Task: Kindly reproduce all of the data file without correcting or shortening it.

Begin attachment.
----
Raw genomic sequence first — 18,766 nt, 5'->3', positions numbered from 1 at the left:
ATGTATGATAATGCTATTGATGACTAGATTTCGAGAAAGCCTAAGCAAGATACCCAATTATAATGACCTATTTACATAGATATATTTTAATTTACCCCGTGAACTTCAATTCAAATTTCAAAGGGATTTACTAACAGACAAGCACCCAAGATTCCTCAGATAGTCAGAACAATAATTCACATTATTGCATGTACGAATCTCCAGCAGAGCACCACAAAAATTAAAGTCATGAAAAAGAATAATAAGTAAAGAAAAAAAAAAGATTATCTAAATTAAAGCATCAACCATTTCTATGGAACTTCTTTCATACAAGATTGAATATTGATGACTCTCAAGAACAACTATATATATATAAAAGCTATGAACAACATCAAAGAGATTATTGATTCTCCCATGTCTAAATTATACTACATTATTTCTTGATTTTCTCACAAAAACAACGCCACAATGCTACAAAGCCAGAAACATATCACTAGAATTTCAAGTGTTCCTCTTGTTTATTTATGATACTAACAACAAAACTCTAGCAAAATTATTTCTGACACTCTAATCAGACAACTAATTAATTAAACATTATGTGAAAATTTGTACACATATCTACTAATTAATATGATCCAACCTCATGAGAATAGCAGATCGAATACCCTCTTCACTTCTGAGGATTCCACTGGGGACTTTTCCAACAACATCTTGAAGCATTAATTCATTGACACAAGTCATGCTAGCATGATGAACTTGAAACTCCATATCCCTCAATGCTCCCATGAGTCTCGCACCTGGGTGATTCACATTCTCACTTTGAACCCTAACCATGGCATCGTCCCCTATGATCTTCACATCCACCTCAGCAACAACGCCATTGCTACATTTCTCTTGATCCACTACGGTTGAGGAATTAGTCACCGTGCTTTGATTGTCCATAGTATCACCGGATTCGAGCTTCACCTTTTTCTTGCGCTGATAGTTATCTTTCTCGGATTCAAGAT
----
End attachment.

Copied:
Raw genomic sequence first — 18,766 nt, 5'->3', positions numbered from 1 at the left:
ATGTATGATAATGCTATTGATGACTAGATTTCGAGAAAGCCTAAGCAAGATACCCAATTATAATGACCTATTTACATAGATATATTTTAATTTACCCCGTGAACTTCAATTCAAATTTCAAAGGGATTTACTAACAGACAAGCACCCAAGATTCCTCAGATAGTCAGAACAATAATTCACATTATTGCATGTACGAATCTCCAGCAGAGCACCACAAAAATTAAAGTCATGAAAAAGAATAATAAGTAAAGAAAAAAAAAAGATTATCTAAATTAAAGCATCAACCATTTCTATGGAACTTCTTTCATACAAGATTGAATATTGATGACTCTCAAGAACAACTATATATATATAAAAGCTATGAACAACATCAAAGAGATTATTGATTCTCCCATGTCTAAATTATACTACATTATTTCTTGATTTTCTCACAAAAACAACGCCACAATGCTACAAAGCCAGAAACATATCACTAGAATTTCAAGTGTTCCTCTTGTTTATTTATGATACTAACAACAAAACTCTAGCAAAATTATTTCTGACACTCTAATCAGACAACTAATTAATTAAACATTATGTGAAAATTTGTACACATATCTACTAATTAATATGATCCAACCTCATGAGAATAGCAGATCGAATACCCTCTTCACTTCTGAGGATTCCACTGGGGACTTTTCCAACAACATCTTGAAGCATTAATTCATTGACACAAGTCATGCTAGCATGATGAACTTGAAACTCCATATCCCTCAATGCTCCCATGAGTCTCGCACCTGGGTGATTCACATTCTCACTTTGAACCCTAACCATGGCATCGTCCCCTATGATCTTCACATCCACCTCAGCAACAACGCCATTGCTACATTTCTCTTGATCCACTACGGTTGAGGAATTAGTCACCGTGCTTTGATTGTCCATAGTATCACCGGATTCGAGCTTCACCTTTTTCTTGCGCTGATAGTTATCTTTCTCGGATTCAAGAT